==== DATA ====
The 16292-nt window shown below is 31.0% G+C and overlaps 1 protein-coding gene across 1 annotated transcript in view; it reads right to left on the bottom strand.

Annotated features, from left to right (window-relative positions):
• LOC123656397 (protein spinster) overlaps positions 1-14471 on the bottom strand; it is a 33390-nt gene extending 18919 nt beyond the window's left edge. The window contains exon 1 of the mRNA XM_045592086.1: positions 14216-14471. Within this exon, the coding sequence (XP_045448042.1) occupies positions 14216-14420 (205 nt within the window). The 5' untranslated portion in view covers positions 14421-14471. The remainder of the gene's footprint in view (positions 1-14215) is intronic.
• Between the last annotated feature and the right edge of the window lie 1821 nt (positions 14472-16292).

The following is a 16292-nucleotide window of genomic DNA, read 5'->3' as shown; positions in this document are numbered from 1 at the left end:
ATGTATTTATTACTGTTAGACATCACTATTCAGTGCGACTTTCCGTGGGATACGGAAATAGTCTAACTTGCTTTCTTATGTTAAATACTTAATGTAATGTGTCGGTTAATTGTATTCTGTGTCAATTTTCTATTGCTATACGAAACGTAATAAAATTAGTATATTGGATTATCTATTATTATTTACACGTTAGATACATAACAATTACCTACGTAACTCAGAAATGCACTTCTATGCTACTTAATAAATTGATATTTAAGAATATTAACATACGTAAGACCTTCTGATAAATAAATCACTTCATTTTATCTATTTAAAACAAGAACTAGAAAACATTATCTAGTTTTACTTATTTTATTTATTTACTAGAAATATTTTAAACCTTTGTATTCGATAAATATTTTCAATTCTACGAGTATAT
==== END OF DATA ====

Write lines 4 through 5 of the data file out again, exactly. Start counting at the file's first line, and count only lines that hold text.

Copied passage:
• Between the last annotated feature and the right edge of the window lie 1821 nt (positions 14472-16292).

The following is a 16292-nucleotide window of genomic DNA, read 5'->3' as shown; positions in this document are numbered from 1 at the left end: